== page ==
Researchers have developed a new approach to identify molecular changes in the fluid bathing the central nervous system and used it to obtain insight into the mechanisms of central nervous system damage in a monkey model of the dementia and encephalitis (acute inflammation of the brain) that can occur during the late stages of HIV/AIDS. It is hoped that similar approaches could be used to provide new information about other neurodegenerative and neuropsychiatric disorders.
Soon after an individual becomes infected with HIV the virus infects cells in the brain and spinal cord (the central nervous system [CNS]). Although this causes no immediate problems, during the late-stages of disease it can cause dementia and encephalitis (acute inflammation of the brain that can cause death).
Monkeys infected with a relative of HIV (SIV) also sometimes develop CNS damage and provide a good model of CNS disease in individuals infected with HIV. Insight into the mechanisms of CNS damage in SIV-infected monkeys has now been provided by a team of researchers at The Scripps Research Institute, La Jolla, who developed an approach to identify molecular changes in the fluid bathing the CNS (the CSF).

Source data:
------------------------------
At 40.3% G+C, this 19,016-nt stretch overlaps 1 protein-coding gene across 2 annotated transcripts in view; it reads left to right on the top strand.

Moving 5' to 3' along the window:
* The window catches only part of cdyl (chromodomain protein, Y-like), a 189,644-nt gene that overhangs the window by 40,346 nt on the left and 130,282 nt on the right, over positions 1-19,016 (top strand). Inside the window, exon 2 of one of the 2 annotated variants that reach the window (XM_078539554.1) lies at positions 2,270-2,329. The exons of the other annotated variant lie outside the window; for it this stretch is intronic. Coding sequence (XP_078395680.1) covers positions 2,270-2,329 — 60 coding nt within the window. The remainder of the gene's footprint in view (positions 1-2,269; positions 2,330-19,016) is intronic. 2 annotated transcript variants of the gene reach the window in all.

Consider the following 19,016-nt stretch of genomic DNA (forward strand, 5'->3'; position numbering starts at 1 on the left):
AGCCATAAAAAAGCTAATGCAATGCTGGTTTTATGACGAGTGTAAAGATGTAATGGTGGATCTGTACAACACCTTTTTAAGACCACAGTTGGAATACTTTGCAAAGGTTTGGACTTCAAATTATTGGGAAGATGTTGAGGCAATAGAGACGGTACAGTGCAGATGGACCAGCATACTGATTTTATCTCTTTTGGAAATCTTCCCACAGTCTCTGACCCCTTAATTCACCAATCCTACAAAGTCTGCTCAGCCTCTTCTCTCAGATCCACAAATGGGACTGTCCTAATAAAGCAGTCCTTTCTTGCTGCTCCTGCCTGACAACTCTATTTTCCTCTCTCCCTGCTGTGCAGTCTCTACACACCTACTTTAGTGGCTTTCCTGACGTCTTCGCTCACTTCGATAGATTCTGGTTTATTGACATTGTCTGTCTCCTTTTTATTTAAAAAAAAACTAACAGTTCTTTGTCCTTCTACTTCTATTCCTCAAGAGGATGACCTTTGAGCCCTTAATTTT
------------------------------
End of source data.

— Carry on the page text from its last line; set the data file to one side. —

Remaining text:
The researchers, who were led by Howard Fox and Gary Siuzdak, hope that similar approaches could be used to provide new information about other neurodegenerative and neuropsychiatric disorders.
In the study, an approach known as global metabolomics was used to assess the levels of molecules known as metabolites in the CSF before and after SIV-induced encephalitis was manifest. The level of a number of metabolites, including some known as fatty acids and phospholipids, was observed to increase during infection.
Consistent with this, a protein known to be important in the generation of fatty acids was found to be increased in the brain of monkeys with SIV-induced encephalitis. Further studies will be required to determine the precise role of the increased level of each metabolite, but it should be noted that many of them are known to induce receptor signaling and thereby might be able to further modulate CNS function.
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